|Interest Level||Preschool - Grade 2|
|Reading Level||Grade 1|
|Publisher||Lerner Publishing Group|
|Imprint||Kar-Ben Publishing ®|
|Number of Pages||32|
Author: Sarene Shulimson
Sarene Shulimson loves to celebrate the rare “lights out Shabbat” when it happens in her hometown of Athens, Georgia, where she lives with her husband, three children, three dogs, and a few pet chickens. This is her first children’s book.
Illustrator: Jeffrey Ebbeler
Jeffrey Ebbeler loves the creative potential of storybook art. He gives lectures and demonstrations in schools, colleges, and museums about the process of bringing words to life through pictures. He lives in Cincinnati with his wife and twin daughters. His books include Lights Out Shabbat, Cutting in Line Isn’t Fair and others.
“Celebrate Shabbat the Southern way with this charming episodic adventure that underlines the true meaning of this weekly holiday—family love and devotion. When a young boy goes to visit his grandparents in Atlanta for a sleepover, a surprise snowstorm hits the area, causing a loss of electricity. The festivities go on without the lights and the little boy revels in the Shabbat traditions of lighting the candles and enjoying a specially prepared meal that includes a braided challah, cheese blintzes, and wine. As the weekend continues and the lights still do not go on, the family enjoys quiet time together taking a neighborhood walk, making a snowman, and looking at the stars in the sky. As ‘Papa’ and the young boy recite the blessing of havdalah to mark the closing of a day of rest, the lights blink and mysteriously come back on to begin a new week. Colorful, detailed acrylic illustrations add warmth and humor to this whimsical story. Paired with Many Days, One Shabbat by Fran Manushkin, this would be a great introduction for younger children to the significance of Shabbat. Recommended for ages 2-8.” —Jewish Book World
“A young boy is visiting his grandparents for a weekend in Georgia when they are all surprised by a freak snow storm. It begins after they light the Shabbat candles. The electricity in the house goes out but they continue with the meal. As the candles flicker, Grandfather tells stories about his childhood. The boy is so relaxed that he falls asleep dreaming that the snow is ‘a warm fuzzy jacket.’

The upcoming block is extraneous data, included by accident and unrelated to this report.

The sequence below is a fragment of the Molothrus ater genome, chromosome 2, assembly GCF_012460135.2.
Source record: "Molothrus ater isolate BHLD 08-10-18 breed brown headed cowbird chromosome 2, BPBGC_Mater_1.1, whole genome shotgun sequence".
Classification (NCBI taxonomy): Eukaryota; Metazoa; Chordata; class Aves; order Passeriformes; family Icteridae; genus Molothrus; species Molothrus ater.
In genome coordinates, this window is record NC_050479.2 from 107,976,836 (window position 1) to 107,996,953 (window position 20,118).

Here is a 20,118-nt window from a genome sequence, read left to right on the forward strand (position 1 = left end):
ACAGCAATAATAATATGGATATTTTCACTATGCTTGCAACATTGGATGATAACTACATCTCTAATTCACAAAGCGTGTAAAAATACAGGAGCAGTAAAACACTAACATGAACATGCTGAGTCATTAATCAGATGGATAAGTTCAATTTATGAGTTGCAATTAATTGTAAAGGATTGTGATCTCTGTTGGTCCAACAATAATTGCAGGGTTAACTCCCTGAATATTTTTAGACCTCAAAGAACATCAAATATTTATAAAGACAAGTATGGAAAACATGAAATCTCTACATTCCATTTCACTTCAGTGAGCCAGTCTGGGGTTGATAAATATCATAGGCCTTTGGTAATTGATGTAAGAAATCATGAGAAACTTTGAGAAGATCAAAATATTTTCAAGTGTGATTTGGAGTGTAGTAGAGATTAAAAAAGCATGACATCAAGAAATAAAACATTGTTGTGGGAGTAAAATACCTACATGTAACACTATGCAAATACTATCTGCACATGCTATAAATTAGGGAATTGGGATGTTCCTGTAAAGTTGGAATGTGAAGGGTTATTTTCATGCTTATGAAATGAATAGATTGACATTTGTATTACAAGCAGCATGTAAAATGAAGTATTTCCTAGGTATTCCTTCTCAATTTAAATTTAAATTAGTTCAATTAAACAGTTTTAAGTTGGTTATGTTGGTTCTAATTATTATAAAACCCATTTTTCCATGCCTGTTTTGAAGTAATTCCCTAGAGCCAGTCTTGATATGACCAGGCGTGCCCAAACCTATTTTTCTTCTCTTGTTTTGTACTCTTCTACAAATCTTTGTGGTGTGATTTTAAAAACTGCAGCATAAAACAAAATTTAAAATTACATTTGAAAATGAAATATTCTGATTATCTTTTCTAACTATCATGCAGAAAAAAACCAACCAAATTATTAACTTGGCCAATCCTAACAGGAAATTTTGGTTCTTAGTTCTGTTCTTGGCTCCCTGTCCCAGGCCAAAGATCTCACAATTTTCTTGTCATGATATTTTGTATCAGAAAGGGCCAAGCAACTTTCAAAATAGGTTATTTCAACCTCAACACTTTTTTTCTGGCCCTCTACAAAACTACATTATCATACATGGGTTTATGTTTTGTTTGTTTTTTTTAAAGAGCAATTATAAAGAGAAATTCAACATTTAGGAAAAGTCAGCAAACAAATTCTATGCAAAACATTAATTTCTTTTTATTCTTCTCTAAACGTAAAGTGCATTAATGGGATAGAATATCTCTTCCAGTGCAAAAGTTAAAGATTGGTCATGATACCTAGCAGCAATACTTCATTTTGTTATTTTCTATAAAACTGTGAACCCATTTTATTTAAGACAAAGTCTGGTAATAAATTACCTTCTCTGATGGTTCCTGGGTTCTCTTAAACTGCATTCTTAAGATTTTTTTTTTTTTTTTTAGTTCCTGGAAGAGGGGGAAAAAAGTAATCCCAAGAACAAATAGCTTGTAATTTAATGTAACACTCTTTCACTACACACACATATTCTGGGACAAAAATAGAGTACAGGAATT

In the morning, the boy makes a snowman with his grandmother and then they walk around the neighborhood. By the time they return their creation is already melting. His grandfather shows him stars through a telescope. Then he leads them in a blessing over wine to mark the end of the Shabbot: ‘Thank you, O God, for making all things exist.’ And the boy adds, ‘Like snow in Georgia.’ They continue the ritual by smelling spices and lighting a special candle before wishing each other a ‘Shavuah Tov,’ a ‘good week.’
Sarene Shulimson’s wonderful story with illustrations by Jeff Ebbeler beautifully conveys the bounties of the Shabbat experience as lived out by a boy and his grandparents. This cross-generational story of love and religious devotion has been designed for children ages 2 through 8 years. We hope that others will see that this morally rich tale can reach a much broader audience than the most obvious age group and religious tradition.” —Spirituality & Practice
“Our young narrator tells of an unusual snowstorm in Georgia on a Friday night. He is spending the Jewish Sabbath at his grandparents’ when, after they light the Shabbat candles, the lights go out. They eat the delicious Shabbat dinner, ‘But the lights do not come on.’ This is the repeated refrain, as he and his grandparents keep busy despite the lack of electricity. His grandfather tells him stories until he is sleepy. The next day, in the very quiet house, they say a special prayer. Then he and his Nana make snowmen and take a walk. The snowmen melt while he plays in the attic. It gets dark outside, but still no lights. He and his grandpa look at the stars outside through a telescope. They celebrate the end of the Sabbath. When the lights finally come on, it’s a shock. The Sabbath rest is over for the electricity as well as for them. There’s a liveliness to Ebbeler’s slightly stylized portrayal of the family members: a thin old man with glasses, a plump gray-haired woman with lots of energy, and the active narrator observing the various rituals. Double-page scenes depict a comfortable, middle-class house and neighborhood. The scenes are rich with familial love and the Sabbath celebration.” —Children’s Literature Comprehensive Database (CLCD)